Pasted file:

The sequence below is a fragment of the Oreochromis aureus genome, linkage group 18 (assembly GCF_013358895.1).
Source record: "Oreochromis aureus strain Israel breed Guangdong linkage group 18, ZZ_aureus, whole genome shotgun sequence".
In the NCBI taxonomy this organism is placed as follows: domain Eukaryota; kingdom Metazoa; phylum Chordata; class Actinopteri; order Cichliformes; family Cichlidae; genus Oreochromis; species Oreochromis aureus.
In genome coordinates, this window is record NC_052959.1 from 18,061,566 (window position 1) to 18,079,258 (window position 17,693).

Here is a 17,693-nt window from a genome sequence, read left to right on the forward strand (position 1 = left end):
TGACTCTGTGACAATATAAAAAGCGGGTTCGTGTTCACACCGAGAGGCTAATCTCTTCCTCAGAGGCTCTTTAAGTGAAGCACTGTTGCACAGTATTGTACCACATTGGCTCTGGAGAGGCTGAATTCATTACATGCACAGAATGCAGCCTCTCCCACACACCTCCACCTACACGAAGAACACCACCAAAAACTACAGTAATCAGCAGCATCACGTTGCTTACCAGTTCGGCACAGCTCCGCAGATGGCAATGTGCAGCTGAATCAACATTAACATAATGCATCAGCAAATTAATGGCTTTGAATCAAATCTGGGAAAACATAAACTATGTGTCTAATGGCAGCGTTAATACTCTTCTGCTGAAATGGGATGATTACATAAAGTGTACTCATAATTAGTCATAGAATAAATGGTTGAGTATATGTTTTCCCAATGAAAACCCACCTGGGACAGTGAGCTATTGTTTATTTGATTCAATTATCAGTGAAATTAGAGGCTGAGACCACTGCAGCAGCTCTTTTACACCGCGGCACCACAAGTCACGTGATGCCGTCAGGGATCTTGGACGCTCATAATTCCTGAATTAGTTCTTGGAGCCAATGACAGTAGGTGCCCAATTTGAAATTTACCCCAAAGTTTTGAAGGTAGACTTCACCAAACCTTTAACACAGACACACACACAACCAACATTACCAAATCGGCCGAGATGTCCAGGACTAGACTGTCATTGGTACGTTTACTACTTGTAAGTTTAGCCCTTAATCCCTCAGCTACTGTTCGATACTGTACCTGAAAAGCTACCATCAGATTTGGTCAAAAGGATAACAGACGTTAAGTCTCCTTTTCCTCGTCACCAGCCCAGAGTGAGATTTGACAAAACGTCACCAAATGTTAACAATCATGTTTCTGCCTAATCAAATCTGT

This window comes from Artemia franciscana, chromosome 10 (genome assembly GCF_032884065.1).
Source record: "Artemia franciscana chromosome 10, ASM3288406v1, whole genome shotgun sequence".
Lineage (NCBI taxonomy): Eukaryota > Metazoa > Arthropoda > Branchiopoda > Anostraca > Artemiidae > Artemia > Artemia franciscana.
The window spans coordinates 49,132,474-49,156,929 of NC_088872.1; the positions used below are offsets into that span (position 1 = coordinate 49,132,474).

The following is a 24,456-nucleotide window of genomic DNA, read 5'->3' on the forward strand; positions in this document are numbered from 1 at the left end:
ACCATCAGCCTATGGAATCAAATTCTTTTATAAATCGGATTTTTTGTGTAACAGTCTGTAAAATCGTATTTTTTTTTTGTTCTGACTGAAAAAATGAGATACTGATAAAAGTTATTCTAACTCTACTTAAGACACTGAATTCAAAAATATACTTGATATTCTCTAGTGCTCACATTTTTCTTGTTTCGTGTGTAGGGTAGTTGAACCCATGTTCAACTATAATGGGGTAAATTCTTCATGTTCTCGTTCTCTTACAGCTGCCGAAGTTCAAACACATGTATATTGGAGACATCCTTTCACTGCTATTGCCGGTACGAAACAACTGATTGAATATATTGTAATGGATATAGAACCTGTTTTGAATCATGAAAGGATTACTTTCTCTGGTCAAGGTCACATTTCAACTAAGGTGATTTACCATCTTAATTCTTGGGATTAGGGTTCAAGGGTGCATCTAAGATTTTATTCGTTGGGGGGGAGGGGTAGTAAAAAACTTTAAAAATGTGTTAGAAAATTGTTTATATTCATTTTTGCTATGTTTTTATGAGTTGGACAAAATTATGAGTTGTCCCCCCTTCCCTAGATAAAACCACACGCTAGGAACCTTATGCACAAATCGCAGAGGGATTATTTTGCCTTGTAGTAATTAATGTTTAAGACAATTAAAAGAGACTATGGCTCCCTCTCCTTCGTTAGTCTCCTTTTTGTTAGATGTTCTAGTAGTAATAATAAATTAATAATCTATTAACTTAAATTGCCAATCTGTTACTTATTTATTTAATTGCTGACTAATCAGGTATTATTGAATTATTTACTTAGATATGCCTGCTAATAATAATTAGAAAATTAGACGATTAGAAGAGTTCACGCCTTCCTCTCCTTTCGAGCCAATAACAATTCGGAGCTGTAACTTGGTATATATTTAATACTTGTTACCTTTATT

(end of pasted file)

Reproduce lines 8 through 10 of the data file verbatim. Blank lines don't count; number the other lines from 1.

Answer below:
Source record: "Artemia franciscana chromosome 10, ASM3288406v1, whole genome shotgun sequence".
Lineage (NCBI taxonomy): Eukaryota > Metazoa > Arthropoda > Branchiopoda > Anostraca > Artemiidae > Artemia > Artemia franciscana.
The window spans coordinates 49,132,474-49,156,929 of NC_088872.1; the positions used below are offsets into that span (position 1 = coordinate 49,132,474).